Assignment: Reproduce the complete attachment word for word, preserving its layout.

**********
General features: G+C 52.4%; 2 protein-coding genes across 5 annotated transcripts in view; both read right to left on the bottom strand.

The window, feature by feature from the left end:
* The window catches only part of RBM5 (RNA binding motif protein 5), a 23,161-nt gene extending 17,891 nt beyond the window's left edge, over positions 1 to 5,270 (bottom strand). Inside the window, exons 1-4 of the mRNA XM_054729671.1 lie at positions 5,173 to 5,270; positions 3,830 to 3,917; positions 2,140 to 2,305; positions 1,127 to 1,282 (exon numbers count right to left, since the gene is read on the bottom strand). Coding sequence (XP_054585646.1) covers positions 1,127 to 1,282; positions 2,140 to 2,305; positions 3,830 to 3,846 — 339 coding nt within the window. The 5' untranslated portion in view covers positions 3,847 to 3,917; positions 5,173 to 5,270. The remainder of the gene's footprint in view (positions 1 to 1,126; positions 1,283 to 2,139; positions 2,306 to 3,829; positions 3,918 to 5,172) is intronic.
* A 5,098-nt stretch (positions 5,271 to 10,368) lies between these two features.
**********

General features: G+C 52.4%; 2 protein-coding genes across 5 annotated transcripts in view; both read right to left on the bottom strand.

The window, feature by feature from the left end:
* The window catches only part of RBM5 (RNA binding motif protein 5), a 23,161-nt gene extending 17,891 nt beyond the window's left edge, over positions 1 to 5,270 (bottom strand). Inside the window, exons 1-4 of the mRNA XM_054729671.1 lie at positions 5,173 to 5,270; positions 3,830 to 3,917; positions 2,140 to 2,305; positions 1,127 to 1,282 (exon numbers count right to left, since the gene is read on the bottom strand). Coding sequence (XP_054585646.1) covers positions 1,127 to 1,282; positions 2,140 to 2,305; positions 3,830 to 3,846 — 339 coding nt within the window. The 5' untranslated portion in view covers positions 3,847 to 3,917; positions 5,173 to 5,270. The remainder of the gene's footprint in view (positions 1 to 1,126; positions 1,283 to 2,139; positions 2,306 to 3,829; positions 3,918 to 5,172) is intronic.
* A 5,098-nt stretch (positions 5,271 to 10,368) lies between these two features.